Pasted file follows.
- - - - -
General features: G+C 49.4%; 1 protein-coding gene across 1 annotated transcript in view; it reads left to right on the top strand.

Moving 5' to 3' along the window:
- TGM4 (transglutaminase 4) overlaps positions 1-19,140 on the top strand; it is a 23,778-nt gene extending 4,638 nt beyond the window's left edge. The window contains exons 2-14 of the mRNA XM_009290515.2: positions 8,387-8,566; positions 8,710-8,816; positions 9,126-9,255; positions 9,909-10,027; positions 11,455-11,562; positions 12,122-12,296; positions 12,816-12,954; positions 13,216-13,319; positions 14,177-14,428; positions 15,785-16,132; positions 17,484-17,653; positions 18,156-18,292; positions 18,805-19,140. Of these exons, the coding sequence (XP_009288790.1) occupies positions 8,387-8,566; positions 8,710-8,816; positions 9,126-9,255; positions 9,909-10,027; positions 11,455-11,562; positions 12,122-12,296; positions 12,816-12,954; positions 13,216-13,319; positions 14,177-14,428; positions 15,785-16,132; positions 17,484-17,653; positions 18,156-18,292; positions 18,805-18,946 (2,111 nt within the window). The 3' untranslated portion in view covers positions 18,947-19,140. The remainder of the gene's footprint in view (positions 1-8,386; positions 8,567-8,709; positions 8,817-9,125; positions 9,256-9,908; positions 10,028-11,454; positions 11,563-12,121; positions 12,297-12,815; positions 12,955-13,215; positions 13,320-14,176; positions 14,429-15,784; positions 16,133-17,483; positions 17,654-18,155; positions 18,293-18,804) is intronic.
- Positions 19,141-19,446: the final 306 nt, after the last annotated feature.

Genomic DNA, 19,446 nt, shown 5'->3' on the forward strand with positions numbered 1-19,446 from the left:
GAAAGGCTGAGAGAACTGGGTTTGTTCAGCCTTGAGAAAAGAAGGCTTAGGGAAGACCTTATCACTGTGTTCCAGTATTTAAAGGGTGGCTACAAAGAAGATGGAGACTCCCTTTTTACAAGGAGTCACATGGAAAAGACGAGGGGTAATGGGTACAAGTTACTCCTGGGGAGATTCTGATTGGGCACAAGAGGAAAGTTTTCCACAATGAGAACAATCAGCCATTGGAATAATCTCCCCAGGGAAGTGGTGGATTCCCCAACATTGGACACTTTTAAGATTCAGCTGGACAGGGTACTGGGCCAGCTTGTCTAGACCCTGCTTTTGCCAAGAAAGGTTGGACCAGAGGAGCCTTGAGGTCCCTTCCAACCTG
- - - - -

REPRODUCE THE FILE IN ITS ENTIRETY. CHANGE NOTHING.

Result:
General features: G+C 49.4%; 1 protein-coding gene across 1 annotated transcript in view; it reads left to right on the top strand.

Moving 5' to 3' along the window:
- TGM4 (transglutaminase 4) overlaps positions 1-19,140 on the top strand; it is a 23,778-nt gene extending 4,638 nt beyond the window's left edge. The window contains exons 2-14 of the mRNA XM_009290515.2: positions 8,387-8,566; positions 8,710-8,816; positions 9,126-9,255; positions 9,909-10,027; positions 11,455-11,562; positions 12,122-12,296; positions 12,816-12,954; positions 13,216-13,319; positions 14,177-14,428; positions 15,785-16,132; positions 17,484-17,653; positions 18,156-18,292; positions 18,805-19,140. Of these exons, the coding sequence (XP_009288790.1) occupies positions 8,387-8,566; positions 8,710-8,816; positions 9,126-9,255; positions 9,909-10,027; positions 11,455-11,562; positions 12,122-12,296; positions 12,816-12,954; positions 13,216-13,319; positions 14,177-14,428; positions 15,785-16,132; positions 17,484-17,653; positions 18,156-18,292; positions 18,805-18,946 (2,111 nt within the window). The 3' untranslated portion in view covers positions 18,947-19,140. The remainder of the gene's footprint in view (positions 1-8,386; positions 8,567-8,709; positions 8,817-9,125; positions 9,256-9,908; positions 10,028-11,454; positions 11,563-12,121; positions 12,297-12,815; positions 12,955-13,215; positions 13,320-14,176; positions 14,429-15,784; positions 16,133-17,483; positions 17,654-18,155; positions 18,293-18,804) is intronic.
- Positions 19,141-19,446: the final 306 nt, after the last annotated feature.

Genomic DNA, 19,446 nt, shown 5'->3' on the forward strand with positions numbered 1-19,446 from the left:
GAAAGGCTGAGAGAACTGGGTTTGTTCAGCCTTGAGAAAAGAAGGCTTAGGGAAGACCTTATCACTGTGTTCCAGTATTTAAAGGGTGGCTACAAAGAAGATGGAGACTCCCTTTTTACAAGGAGTCACATGGAAAAGACGAGGGGTAATGGGTACAAGTTACTCCTGGGGAGATTCTGATTGGGCACAAGAGGAAAGTTTTCCACAATGAGAACAATCAGCCATTGGAATAATCTCCCCAGGGAAGTGGTGGATTCCCCAACATTGGACACTTTTAAGATTCAGCTGGACAGGGTACTGGGCCAGCTTGTCTAGACCCTGCTTTTGCCAAGAAAGGTTGGACCAGAGGAGCCTTGAGGTCCCTTCCAACCTG